In the latest issue of the Federal Reserve’s Beige Book, all Federal Reserve districts except one (Boston) indicated moderate or modest economic growth since the previous Beige Book.1 St. Louis was one of six districts to report moderate growth; the others were the Chicago, Cleveland, Minneapolis, Dallas and San Francisco districts. The Boston District reported mixed economic conditions, and the remaining districts reported modest growth.
Reports on residential construction and real estate activity were mixed, while commercial construction and real estate activity grew in most districts. Regarding residential real estate, home sales in the St. Louis District fell on a year-over-year basis, and August year-to-date single-family housing permits decreased in the majority of the District’s metro areas compared with the same period one year ago. Commercial and industrial real estate market conditions were mixed throughout the District.
The pace of employment growth was about the same as reported in the previous Beige Book, and most districts reported that some employers had difficulty finding qualified workers for certain positions. A number of districts said wage growth was modest, though several also reported upward wage pressures for particular industries and occupations, such as skilled labor in construction and manufacturing.
Anecdotal information suggests that employment in the St. Louis District grew moderately since the previous report, while wages and prices grew modestly. One contact in the St. Louis District noted increased turnover of skilled employees who were switching to higher-paying jobs.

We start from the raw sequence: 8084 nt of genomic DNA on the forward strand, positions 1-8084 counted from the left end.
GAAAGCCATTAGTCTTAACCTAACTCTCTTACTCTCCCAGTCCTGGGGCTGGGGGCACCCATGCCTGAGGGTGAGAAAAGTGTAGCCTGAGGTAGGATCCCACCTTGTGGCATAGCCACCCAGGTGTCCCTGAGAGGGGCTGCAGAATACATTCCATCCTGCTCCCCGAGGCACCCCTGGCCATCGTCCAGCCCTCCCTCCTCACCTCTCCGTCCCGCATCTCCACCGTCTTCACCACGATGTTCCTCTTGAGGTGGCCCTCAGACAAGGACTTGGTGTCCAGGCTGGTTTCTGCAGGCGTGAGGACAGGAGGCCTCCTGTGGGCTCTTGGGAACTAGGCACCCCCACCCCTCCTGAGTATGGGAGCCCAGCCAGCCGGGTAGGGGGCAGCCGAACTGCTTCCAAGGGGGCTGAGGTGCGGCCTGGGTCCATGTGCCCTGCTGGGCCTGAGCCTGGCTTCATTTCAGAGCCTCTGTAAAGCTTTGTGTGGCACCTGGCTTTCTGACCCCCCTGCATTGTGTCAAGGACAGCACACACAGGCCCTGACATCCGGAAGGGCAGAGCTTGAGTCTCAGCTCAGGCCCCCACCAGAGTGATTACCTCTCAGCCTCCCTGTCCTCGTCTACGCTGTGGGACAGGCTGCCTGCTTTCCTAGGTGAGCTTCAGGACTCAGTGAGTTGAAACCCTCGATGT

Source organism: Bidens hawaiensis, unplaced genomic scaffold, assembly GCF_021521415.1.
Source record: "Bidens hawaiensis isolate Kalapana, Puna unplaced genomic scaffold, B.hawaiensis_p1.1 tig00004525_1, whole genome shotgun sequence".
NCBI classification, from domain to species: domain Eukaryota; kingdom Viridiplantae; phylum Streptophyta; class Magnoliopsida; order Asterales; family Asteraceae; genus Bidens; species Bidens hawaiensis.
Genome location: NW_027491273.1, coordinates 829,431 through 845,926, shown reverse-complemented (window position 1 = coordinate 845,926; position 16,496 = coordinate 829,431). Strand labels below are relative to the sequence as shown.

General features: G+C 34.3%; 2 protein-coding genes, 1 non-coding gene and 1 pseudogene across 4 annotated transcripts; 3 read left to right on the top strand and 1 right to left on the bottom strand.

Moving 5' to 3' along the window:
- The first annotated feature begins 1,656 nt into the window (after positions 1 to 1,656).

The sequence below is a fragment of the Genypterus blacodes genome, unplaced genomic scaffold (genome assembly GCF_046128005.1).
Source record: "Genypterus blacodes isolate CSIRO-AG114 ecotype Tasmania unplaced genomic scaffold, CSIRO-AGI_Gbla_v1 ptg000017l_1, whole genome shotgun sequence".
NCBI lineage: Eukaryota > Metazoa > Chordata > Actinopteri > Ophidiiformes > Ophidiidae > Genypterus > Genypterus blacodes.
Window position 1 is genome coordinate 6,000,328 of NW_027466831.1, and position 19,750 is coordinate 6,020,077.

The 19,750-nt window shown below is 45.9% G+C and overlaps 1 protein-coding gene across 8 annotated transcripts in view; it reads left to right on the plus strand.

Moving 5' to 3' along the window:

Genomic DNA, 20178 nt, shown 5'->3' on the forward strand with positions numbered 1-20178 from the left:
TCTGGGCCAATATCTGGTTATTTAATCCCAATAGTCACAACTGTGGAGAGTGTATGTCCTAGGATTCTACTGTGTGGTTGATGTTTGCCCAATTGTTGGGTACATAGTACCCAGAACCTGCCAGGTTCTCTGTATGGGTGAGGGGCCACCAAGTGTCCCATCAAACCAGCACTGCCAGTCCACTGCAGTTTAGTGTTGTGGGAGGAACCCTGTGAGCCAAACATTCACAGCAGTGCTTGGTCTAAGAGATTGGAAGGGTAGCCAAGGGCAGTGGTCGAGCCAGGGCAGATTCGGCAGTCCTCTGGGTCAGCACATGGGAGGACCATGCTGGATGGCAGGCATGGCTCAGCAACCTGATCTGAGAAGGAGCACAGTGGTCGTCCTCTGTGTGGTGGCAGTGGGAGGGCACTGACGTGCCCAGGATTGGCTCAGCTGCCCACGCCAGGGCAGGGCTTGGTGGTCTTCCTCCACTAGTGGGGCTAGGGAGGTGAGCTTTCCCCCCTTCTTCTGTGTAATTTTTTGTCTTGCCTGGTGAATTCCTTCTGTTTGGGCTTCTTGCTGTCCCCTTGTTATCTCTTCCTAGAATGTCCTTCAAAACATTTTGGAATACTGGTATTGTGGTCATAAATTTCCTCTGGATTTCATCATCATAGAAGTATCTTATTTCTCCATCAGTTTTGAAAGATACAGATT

Manufacturing activity increased in most districts since the previous Beige Book, and the outlook for manufacturing was positive in a number of districts. Growth was reported across a broad range of products, with the St. Louis District noting strength in the aerospace sector and increased demand for construction materials or equipment. Several manufacturing firms reported plans to add workers, expand operations or open new facilities in the St. Louis District, while a smaller number of contacts reported plans to reduce employment.
1 Moderate growth is a larger increase than modest growth.
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Views expressed are not necessarily those of the Federal Reserve Bank of St. Louis or of the Federal Reserve System.